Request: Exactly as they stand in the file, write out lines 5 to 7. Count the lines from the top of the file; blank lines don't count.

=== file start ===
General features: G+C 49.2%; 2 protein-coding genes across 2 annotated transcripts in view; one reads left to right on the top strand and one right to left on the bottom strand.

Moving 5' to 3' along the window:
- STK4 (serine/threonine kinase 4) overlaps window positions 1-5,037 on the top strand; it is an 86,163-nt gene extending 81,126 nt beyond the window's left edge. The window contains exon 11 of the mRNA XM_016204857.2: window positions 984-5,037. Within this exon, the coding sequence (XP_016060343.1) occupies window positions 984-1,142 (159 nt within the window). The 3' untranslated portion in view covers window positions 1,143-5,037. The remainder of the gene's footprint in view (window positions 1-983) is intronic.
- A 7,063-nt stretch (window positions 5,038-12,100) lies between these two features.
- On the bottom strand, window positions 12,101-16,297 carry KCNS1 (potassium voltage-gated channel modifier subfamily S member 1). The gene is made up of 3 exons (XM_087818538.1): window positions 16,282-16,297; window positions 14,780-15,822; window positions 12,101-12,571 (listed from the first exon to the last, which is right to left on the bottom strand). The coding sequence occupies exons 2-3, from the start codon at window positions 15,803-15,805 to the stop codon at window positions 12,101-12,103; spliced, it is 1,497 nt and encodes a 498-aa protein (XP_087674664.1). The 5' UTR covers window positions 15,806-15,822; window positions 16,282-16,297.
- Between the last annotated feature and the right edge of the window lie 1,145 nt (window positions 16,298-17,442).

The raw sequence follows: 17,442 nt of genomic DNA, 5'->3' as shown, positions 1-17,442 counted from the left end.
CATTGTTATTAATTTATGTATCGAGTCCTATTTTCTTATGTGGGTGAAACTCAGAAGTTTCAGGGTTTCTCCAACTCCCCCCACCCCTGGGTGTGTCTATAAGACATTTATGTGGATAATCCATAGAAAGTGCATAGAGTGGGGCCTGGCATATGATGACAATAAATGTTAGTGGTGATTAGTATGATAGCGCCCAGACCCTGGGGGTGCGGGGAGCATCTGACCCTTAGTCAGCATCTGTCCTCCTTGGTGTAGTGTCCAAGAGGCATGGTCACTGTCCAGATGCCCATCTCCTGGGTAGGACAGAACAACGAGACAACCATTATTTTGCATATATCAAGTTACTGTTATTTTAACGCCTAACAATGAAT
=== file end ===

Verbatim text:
- On the bottom strand, window positions 12,101-16,297 carry KCNS1 (potassium voltage-gated channel modifier subfamily S member 1). The gene is made up of 3 exons (XM_087818538.1): window positions 16,282-16,297; window positions 14,780-15,822; window positions 12,101-12,571 (listed from the first exon to the last, which is right to left on the bottom strand). The coding sequence occupies exons 2-3, from the start codon at window positions 15,803-15,805 to the stop codon at window positions 12,101-12,103; spliced, it is 1,497 nt and encodes a 498-aa protein (XP_087674664.1). The 5' UTR covers window positions 15,806-15,822; window positions 16,282-16,297.
- Between the last annotated feature and the right edge of the window lie 1,145 nt (window positions 16,298-17,442).

The raw sequence follows: 17,442 nt of genomic DNA, 5'->3' as shown, positions 1-17,442 counted from the left end.